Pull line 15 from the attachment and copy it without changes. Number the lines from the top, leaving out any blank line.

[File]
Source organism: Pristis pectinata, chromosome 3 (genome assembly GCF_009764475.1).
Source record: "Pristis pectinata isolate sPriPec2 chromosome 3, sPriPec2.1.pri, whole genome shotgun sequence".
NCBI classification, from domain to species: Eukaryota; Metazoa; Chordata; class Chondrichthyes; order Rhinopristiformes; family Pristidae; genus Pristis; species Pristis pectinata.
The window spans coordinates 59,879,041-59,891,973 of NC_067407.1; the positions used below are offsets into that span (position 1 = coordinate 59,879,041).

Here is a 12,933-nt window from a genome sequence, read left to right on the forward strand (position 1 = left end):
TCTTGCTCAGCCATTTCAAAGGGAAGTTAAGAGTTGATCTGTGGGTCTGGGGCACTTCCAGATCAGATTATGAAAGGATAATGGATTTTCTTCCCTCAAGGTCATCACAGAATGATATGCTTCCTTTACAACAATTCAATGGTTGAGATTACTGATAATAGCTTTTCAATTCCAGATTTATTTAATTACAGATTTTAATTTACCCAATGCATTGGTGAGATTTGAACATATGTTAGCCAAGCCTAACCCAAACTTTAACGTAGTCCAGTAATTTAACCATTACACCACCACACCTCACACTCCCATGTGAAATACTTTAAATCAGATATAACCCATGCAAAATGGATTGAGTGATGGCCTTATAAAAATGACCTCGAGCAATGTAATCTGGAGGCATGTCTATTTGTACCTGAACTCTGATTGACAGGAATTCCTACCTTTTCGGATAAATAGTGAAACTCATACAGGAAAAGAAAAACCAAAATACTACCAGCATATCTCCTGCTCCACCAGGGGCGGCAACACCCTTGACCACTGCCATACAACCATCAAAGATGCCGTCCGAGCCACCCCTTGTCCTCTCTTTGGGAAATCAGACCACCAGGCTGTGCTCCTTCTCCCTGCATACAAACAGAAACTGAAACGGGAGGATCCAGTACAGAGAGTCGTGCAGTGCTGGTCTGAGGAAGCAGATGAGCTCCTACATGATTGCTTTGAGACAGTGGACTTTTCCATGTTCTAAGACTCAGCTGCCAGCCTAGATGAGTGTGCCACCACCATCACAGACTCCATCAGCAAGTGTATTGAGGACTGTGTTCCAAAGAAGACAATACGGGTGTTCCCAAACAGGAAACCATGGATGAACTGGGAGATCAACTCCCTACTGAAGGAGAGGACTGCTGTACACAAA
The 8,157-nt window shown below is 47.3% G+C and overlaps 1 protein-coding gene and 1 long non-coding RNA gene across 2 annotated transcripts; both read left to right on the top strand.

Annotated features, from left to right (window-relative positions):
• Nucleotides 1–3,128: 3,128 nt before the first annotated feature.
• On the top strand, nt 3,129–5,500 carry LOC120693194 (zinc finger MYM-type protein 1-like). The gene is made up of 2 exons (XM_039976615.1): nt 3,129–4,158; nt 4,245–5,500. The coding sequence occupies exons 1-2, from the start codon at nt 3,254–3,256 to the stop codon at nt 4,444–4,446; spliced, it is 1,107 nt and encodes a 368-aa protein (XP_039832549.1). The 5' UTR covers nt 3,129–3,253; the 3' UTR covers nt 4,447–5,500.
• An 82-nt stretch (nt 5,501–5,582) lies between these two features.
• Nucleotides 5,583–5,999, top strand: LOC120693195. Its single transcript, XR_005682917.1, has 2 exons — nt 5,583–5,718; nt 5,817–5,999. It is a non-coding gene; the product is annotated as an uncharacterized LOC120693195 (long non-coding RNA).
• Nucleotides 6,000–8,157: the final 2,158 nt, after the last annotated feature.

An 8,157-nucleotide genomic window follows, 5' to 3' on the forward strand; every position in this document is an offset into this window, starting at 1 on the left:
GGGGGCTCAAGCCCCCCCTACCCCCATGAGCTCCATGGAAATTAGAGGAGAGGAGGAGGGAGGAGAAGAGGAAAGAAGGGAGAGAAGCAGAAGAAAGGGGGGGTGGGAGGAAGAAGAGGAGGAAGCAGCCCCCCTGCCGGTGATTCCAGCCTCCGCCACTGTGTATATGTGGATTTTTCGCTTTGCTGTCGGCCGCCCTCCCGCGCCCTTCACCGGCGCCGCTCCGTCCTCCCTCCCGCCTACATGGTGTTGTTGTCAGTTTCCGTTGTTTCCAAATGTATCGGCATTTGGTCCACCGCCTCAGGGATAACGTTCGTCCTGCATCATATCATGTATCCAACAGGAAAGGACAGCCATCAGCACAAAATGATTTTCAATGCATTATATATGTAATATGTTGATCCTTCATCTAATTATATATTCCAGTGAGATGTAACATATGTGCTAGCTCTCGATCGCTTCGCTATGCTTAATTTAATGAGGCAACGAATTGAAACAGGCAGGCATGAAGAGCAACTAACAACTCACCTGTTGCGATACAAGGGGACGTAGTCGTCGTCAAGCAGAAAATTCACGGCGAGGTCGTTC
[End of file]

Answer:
GGGGGCTCAAGCCCCCCCTACCCCCATGAGCTCCATGGAAATTAGAGGAGAGGAGGAGGGAGGAGAAGAGGAAAGAAGGGAGAGAAGCAGAAGAAAGGGGGGGTGGGAGGAAGAAGAGGAGGAAGCAGCCCCCCTGCCGGTGATTCCAGCCTCCGCCACTGTGTATATGTGGATTTTTCGCTTTGCTGTCGGCCGCCCTCCCGCGCCCTTCACCGGCGCCGCTCCGTCCTCCCTCCCGCCTACATGGTGTTGTTGTCAGTTTCCGTTGTTTCCAAATGTATCGGCATTTGGTCCACCGCCTCAGGGATAACGTTCGTCCTGCATCATATCATGTATCCAACAGGAAAGGACAGCCATCAGCACAAAATGATTTTCAATGCATTATATATGTAATATGTTGATCCTTCATCTAATTATATATTCCAGTGAGATGTAACATATGTGCTAGCTCTCGATCGCTTCGCTATGCTTAATTTAATGAGGCAACGAATTGAAACAGGCAGGCATGAAGAGCAACTAACAACTCACCTGTTGCGATACAAGGGGACGTAGTCGTCGTCAAGCAGAAAATTCACGGCGAGGTCGTTC